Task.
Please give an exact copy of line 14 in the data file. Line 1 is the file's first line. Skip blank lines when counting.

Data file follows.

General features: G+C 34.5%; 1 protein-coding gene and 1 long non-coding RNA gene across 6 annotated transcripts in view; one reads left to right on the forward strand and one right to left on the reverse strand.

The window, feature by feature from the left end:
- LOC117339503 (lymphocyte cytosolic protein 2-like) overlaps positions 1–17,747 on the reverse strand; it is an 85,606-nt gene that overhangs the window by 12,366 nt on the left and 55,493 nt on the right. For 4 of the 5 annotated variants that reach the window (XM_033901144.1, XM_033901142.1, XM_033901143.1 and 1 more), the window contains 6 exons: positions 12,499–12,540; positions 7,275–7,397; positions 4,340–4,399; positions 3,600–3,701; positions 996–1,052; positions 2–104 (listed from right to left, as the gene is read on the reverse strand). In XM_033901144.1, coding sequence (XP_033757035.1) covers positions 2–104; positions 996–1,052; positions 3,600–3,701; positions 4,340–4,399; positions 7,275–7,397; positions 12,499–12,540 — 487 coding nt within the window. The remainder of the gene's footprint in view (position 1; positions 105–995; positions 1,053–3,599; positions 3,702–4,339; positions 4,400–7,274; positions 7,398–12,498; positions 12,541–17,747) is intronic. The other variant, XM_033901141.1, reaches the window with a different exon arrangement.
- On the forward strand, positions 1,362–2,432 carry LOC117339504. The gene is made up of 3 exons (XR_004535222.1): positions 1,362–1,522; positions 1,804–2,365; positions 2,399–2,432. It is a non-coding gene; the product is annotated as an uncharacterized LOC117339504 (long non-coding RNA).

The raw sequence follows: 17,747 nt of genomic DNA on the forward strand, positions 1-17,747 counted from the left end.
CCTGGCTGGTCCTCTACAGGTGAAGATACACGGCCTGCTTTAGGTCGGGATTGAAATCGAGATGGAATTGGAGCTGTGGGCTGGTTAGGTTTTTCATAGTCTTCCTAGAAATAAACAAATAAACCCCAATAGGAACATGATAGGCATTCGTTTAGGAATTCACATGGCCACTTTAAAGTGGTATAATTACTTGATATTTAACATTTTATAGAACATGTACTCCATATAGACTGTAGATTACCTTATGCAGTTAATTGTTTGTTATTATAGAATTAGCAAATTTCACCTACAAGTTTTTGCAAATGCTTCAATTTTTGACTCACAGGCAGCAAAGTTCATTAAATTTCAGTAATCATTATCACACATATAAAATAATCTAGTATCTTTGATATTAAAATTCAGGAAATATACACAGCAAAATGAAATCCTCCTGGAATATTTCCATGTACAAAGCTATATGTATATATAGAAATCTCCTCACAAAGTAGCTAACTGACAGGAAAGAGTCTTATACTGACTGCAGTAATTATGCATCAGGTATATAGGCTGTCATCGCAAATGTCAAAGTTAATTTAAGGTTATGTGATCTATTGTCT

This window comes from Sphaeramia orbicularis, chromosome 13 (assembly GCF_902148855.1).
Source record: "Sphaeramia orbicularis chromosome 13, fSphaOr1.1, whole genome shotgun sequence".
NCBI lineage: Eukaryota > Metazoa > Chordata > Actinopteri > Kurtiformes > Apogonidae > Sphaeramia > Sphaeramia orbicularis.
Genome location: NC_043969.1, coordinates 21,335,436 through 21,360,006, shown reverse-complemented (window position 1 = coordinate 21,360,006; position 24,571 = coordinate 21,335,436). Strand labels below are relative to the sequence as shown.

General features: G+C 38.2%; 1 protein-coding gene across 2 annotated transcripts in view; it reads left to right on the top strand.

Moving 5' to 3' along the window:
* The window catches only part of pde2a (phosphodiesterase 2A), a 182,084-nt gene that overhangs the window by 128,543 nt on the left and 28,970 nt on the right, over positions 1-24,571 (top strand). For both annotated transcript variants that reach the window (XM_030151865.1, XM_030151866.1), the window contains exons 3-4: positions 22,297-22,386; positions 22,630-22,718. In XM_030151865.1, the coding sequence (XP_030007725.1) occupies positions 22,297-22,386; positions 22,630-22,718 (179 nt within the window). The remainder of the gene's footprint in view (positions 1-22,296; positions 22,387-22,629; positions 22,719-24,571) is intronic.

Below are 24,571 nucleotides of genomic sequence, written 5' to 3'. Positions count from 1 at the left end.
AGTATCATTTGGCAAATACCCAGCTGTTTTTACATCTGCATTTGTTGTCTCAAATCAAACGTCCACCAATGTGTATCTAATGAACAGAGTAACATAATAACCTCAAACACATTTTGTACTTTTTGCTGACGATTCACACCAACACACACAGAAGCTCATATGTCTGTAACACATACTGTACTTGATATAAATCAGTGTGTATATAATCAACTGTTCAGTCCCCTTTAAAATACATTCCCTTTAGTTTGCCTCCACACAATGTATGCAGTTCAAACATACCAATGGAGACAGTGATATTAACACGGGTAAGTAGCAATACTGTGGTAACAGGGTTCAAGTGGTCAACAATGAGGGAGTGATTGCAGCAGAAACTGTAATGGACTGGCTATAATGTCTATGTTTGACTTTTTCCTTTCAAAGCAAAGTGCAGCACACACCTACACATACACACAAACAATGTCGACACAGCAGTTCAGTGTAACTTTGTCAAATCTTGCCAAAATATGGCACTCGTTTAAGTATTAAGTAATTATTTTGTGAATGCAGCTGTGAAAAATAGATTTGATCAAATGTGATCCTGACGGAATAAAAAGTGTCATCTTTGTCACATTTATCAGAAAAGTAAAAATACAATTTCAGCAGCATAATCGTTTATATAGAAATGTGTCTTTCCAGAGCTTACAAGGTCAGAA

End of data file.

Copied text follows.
Below are 24,571 nucleotides of genomic sequence, written 5' to 3'. Positions count from 1 at the left end.